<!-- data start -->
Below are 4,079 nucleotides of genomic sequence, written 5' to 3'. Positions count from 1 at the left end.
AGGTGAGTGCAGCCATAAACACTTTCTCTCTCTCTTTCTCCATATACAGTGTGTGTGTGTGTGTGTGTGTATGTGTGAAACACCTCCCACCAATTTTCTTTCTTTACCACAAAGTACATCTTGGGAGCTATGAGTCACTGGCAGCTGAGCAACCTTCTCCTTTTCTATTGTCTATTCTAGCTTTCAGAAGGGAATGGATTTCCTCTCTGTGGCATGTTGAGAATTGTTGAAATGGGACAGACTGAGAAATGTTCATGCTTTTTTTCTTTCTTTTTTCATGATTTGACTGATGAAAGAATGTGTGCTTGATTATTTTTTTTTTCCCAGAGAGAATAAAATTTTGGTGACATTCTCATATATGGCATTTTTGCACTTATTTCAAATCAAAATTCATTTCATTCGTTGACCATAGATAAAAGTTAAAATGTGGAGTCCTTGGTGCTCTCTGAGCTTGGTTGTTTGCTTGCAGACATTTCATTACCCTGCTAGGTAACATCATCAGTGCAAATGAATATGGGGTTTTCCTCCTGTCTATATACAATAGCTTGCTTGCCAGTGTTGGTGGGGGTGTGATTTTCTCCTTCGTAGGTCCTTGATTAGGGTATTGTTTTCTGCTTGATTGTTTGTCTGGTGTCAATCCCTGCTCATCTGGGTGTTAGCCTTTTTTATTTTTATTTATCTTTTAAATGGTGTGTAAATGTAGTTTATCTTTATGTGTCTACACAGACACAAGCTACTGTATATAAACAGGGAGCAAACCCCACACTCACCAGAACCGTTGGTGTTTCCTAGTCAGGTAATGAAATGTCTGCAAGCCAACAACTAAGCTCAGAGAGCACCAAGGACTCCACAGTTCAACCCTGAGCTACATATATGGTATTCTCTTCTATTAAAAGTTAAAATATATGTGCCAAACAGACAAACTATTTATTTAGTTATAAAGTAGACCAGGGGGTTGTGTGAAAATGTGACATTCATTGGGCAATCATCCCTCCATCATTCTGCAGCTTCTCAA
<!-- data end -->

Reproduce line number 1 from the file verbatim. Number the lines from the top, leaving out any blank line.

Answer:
Below are 4,079 nucleotides of genomic sequence, written 5' to 3'. Positions count from 1 at the left end.